I’m going to start this post even though I don’t have an ending.
About a year ago I was asked to start writing for Playboy. The editor said that he was helping to transform the magazine’s website into one that “was a destination for smart writing on sex.” I said that I’d keep the offer in mind but, between you and me, the answer was no.
Around the same time, I heard of some other high-profile feminist writers being invited as well. “Huh,” I thought, “they may actually be serious about this.”
Since then, I’ve ended up on the Playboy website a couple of times, following links by like-minded people who found material they thought was valuable. I’ve been surprised and tentatively impressed. Then, this week there was a flurry of links to a piece by Noah Berlatsky, deftly and smartly analyzing feminist responses to trans woman Laverne Cox’s decision to pose nude for Allure.
The article began with a cropped screenshot of Cox’s photograph featuring her face and de-emphasizing her body and a quote from Cox about the widespread belief that black women and trans women, and especially black trans women, can’t be beautiful.
Berlatsky then goes on to discuss the challenges intersectionality poses to feminism, conflicts within feminism about whether trans women count as women, debates over cosmetic surgery and the problem with trying to live up to patriarchal standards of beauty, and whether Cox’s decision to pose naked is degrading. You don’t have to agree with all Berlatsky says to notice that he is no stranger to feminist theory.
Moreover, he seems to look upon Cox’s photograph with a delicate and sensitive gaze, describing what he sees like this:
Cox is not fashion-model-thin. She’s not fashion-model-petite or willowy, either. She has very large hands, which are not hidden, boldly displayed. In the photo, Cox lies on a blanket; her body taut rather than relaxed, her head in one big, strong hand, eyes closed, a slight smile on her face — like she’s a little embarrassed and amused at being embarrassed. She’s voluptuous and awkward and sweet all at once. In her simultaneous enjoyment of and discomfort before the camera, she seems, in the frankly staged pose, startlingly natural — and beautiful.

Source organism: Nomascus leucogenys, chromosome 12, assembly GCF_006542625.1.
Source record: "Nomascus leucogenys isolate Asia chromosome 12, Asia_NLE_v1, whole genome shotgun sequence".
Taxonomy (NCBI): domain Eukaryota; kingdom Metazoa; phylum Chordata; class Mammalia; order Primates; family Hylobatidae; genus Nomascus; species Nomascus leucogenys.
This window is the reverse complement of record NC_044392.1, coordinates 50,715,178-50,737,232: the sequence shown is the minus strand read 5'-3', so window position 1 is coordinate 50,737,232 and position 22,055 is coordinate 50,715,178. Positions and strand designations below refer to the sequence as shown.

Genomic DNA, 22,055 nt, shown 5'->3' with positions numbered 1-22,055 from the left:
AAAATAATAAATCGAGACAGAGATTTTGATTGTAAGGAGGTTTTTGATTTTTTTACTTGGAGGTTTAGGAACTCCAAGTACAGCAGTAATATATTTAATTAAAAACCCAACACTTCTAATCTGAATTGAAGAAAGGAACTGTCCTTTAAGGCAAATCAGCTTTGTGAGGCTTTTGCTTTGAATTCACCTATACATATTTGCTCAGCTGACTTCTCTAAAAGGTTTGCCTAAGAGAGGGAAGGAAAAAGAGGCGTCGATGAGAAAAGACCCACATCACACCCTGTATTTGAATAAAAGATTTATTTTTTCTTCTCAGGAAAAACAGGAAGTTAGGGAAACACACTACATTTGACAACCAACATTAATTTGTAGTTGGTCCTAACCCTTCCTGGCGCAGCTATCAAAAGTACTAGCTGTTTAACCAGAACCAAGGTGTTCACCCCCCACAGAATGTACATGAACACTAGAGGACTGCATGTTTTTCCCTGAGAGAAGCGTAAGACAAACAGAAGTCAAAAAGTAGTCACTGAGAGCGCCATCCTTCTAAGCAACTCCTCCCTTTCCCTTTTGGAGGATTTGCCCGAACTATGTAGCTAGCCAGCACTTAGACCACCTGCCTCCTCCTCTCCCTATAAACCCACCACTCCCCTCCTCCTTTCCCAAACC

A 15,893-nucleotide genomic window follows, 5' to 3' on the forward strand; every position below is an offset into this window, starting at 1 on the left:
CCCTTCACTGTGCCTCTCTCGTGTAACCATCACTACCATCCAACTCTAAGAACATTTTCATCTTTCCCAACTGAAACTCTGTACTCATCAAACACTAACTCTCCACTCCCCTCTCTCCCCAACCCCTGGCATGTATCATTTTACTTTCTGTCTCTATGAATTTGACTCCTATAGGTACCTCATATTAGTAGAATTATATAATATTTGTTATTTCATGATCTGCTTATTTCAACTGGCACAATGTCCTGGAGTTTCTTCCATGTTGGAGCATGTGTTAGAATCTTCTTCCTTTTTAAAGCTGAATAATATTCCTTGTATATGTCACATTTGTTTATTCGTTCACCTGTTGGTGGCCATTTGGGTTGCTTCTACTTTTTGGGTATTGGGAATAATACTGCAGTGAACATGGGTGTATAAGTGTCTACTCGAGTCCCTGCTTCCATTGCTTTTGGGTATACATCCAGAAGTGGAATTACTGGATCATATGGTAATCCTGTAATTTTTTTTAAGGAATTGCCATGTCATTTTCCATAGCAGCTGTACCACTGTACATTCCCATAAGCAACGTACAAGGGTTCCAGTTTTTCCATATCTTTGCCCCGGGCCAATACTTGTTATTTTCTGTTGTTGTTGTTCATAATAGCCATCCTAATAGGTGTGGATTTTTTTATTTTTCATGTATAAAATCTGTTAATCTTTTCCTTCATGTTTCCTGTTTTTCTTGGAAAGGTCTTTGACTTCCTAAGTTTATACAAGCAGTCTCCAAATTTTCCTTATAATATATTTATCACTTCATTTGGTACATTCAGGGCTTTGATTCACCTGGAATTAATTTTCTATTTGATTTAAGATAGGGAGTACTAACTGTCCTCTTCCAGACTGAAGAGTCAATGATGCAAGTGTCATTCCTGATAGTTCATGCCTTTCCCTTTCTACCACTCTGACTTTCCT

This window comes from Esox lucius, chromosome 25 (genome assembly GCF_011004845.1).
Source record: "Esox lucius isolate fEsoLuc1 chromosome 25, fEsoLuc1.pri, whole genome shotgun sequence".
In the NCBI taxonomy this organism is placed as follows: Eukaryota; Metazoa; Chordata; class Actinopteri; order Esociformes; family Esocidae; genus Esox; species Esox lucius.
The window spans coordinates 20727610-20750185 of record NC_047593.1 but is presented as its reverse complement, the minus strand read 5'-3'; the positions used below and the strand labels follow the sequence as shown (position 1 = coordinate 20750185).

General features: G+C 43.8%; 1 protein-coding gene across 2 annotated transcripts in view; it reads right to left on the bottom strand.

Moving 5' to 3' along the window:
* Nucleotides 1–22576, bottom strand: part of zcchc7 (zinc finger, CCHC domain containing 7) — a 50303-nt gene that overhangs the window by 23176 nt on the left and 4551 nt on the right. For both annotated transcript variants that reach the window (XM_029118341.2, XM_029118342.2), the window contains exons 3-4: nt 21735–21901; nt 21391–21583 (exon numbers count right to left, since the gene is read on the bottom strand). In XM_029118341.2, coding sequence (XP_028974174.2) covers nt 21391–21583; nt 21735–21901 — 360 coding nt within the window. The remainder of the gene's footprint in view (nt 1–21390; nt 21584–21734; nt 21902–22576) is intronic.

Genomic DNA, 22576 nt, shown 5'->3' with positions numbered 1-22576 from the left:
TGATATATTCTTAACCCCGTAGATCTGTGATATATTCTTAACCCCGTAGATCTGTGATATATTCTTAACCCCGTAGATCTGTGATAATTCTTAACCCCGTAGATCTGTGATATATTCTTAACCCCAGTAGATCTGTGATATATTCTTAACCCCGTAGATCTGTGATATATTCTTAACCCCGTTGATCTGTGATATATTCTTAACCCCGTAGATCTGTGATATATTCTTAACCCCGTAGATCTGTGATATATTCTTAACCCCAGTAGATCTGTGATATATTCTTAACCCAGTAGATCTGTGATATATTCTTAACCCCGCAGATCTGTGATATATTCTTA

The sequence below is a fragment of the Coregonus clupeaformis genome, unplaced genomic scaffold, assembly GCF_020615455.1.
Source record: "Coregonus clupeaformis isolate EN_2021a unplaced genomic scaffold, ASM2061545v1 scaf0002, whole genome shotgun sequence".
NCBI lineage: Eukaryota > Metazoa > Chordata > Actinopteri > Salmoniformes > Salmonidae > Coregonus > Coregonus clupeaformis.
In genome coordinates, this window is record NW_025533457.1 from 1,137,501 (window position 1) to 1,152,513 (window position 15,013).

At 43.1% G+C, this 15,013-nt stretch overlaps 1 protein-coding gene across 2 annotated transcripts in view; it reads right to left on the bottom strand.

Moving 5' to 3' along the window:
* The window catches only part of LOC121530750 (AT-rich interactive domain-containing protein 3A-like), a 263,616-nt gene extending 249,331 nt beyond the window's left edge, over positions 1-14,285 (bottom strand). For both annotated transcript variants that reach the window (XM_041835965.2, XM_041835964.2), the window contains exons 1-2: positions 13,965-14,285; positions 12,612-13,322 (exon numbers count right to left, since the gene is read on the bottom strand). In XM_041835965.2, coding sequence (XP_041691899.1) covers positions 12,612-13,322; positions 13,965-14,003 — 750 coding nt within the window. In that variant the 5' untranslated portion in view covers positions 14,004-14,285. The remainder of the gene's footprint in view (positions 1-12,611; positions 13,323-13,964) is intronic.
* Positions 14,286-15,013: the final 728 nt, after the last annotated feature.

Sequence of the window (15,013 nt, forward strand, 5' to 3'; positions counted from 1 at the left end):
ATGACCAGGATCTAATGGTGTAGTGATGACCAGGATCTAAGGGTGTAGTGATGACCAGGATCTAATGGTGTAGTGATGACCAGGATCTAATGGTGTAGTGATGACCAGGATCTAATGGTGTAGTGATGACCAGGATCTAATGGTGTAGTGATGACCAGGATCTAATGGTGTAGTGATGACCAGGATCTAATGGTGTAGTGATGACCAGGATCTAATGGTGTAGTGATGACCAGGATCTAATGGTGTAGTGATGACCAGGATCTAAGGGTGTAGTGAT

As I reached the end of the article, I was considering sharing a post from Playboy for the very first time. Then, this happened:
That’s a screenshot of a pop-up that arrived on my screen when I reached the end of Berlatsky’s thoughtful, feminist essay. It says: “Enter your email to see a 45-year-old with an amazing booty.” In other words, “Click right now to see a woman still fuckable after 40!” (And here I’m going to just go with the idea that this is sexist, but not engage with the extensive feminist theorizing about pornography.)
This is where I’m at a loss.
Is this what change looks like? Is this what change looks like, specifically, when it comes from inside of an organization? A slow, stuttering shift from misogyny to feminism, replete with missteps and contradictions?
Who’s in charge over there? What is their strategic plan? Are they trying to appropriate feminism? It’s not like they haven’t done it before. What role do they see this feminist discourse playing in a space that’s still so misogynist?
Or is the right hand just not paying attention to what the left hand is doing? Maybe Berlatsky was as surprised by the pop-up as I was, thinking “Come on, guys!” Or do they not think that their pop-up was sexist at all?
And, from a feminist perspective, does this do anyone any good? I don’t mean this rhetorically. I honestly don’t know how to answer that question. And, on the flipside, could this hurt feminist activism?
What say you?Lisa Wade, PhD is an Associate Professor at Tulane University. She is the author of American Hookup, a book about college sexual culture; a textbook about gender; and a forthcoming introductory text: Terrible Magnificent Sociology. You can follow her on Twitter and Instagram.